Oxley Woods continues to receive frequent visits from folk keen to see first hand its innovative design and award winning construction approach. Today was the turn of over 40 students from the University of Birmingham’s Centre for Urban and Regional studies. They braved the wet and windy conditions to view the wider Oxley Park estate, before finishing with a tour of Oxley Woods.
But it isn’t just students keen to learn about Oxley Woods. As well as featuring in the media (everything from Radio 4 Moneybox to Flog it!), residents regularly host visits from councils and companies interested in pursuing similar approaches to the panellised construction used here. In recent months, we’ve fielded repeat visits and many questions from architects and bankers keen to learn more about building performance:
Can you hear the neighbours? (No)
Is it cheap to heat? (Yes)
Aren’t these massive windows fantastic? (I see you are thinking aloud, but anyway: yes, they are)
What would you change if you could? (More storage space, please)
Do residents really get together for picnics and planning application battles? (Yes, and yes)
The list goes on…
Which makes it such a shame that Taylor Wimpey seem set on not wanting to complete our internationally award winning Oxley Woods estate. Their latest plans are a tweaked version of the scheme rejected by planners last year. Once again they are proposing to use traditional building methods and would only meet the minimum environmental performance and liveability standards. Anything that could be conceived of as innovative design or an attempt to match the standards set by the existing homes was rejected behind a claim of ‘viability’.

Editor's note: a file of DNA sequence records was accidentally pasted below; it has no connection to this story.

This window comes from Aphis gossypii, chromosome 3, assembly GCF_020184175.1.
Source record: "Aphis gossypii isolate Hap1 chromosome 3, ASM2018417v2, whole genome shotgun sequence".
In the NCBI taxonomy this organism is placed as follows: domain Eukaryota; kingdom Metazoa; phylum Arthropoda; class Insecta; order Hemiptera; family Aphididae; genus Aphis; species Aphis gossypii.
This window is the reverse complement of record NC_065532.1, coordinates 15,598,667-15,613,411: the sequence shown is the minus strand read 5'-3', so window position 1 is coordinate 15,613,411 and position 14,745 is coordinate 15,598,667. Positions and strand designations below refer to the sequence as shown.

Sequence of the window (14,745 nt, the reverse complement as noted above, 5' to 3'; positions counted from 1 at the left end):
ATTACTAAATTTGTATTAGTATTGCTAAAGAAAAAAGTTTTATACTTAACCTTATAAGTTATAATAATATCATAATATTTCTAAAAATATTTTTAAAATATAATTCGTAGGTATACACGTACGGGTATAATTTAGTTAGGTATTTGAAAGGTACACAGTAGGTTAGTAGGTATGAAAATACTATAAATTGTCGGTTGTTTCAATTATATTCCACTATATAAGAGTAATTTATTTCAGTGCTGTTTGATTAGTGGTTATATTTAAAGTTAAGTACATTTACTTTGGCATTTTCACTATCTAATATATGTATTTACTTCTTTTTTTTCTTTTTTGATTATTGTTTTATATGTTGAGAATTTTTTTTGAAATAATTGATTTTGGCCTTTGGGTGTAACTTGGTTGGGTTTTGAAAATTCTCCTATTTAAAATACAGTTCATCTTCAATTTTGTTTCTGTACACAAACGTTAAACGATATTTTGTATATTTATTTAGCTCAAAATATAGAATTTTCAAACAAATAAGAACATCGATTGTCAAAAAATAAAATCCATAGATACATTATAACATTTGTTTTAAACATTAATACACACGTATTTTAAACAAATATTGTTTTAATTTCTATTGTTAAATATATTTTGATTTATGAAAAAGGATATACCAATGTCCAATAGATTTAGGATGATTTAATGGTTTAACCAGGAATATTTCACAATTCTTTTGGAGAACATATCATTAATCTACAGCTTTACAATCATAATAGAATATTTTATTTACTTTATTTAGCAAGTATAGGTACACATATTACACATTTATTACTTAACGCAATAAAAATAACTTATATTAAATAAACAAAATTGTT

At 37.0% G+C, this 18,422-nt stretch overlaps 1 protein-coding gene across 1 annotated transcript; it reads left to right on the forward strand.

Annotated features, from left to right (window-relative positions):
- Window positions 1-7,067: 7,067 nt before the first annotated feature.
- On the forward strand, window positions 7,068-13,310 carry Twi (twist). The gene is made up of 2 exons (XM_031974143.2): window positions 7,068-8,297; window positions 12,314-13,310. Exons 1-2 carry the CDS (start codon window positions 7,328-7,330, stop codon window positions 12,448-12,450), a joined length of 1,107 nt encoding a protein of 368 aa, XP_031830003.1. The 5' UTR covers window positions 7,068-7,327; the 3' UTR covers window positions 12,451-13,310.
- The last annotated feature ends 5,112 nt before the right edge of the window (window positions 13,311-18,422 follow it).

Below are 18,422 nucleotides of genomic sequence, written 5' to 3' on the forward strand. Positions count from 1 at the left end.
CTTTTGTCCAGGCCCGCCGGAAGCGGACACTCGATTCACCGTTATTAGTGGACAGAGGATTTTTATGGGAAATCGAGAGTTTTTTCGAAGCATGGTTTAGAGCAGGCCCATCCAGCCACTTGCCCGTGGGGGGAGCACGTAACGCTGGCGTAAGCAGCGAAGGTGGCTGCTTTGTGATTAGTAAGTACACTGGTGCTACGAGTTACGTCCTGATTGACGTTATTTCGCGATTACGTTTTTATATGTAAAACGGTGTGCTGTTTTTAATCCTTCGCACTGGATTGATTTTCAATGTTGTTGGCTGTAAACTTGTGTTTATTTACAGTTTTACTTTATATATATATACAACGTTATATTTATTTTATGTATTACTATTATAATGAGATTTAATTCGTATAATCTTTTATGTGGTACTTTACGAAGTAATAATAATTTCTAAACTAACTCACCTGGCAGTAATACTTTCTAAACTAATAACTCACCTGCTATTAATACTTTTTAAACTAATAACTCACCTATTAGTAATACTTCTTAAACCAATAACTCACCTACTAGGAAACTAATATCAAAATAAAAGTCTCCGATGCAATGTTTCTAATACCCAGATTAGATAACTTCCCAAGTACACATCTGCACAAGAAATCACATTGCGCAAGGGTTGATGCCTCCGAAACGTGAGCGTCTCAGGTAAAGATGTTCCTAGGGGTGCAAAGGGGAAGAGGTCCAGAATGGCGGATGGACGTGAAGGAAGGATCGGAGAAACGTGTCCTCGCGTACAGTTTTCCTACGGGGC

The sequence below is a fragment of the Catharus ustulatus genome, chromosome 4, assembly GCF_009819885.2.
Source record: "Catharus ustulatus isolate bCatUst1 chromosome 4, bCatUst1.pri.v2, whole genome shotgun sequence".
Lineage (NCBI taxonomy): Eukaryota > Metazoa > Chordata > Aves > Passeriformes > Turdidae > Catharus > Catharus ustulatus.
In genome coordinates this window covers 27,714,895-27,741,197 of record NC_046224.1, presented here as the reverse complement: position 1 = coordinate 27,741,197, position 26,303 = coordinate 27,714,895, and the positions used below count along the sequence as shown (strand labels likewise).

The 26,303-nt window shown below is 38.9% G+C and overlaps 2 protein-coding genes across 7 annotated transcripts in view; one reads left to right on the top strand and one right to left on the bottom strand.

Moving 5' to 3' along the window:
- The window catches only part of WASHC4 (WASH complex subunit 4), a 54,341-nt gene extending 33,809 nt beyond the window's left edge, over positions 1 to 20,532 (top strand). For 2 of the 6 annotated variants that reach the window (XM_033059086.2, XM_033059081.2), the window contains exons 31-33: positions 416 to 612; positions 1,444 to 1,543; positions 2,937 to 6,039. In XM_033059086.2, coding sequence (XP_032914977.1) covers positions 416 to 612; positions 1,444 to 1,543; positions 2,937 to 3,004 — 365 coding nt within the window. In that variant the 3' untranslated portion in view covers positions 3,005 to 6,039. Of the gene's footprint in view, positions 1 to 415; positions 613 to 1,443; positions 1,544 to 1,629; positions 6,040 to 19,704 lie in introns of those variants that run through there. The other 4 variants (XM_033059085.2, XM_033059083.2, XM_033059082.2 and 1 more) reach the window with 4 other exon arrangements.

But viewed from our perspective, it looks like Taylor Wimpey are failing to move with the times. We know they decided years ago they didn’t want to complete the site as originally proposed and have continued to seek ways of wriggling out of their commitments. Meanwhile, other housebuilders are increasingly looking at alternative methods of construction.
Furthermore, the techniques used here at Oxley Woods have themselves been improved. Now part of the SIG group, the Insulshell panel system achieves even greater building performance while maintaining the simple and speedy build times of the original design. But don’t take our word for it. Have a watch on YouTube:
So how about it, Taylor Wimpey? You may not want to finish Oxley Woods properly, but we residents do. And if you really don’t want to take up our offer of assistance, we’ll gladly work with anyone else interested in securing a positive solution for the estate. Because it’s our home, and a great place to live – both inside and out. We already have brilliantly designed houses, and a friendly community of neighbours. It doesn’t seem unreasonable to want that for the remainder of the site too.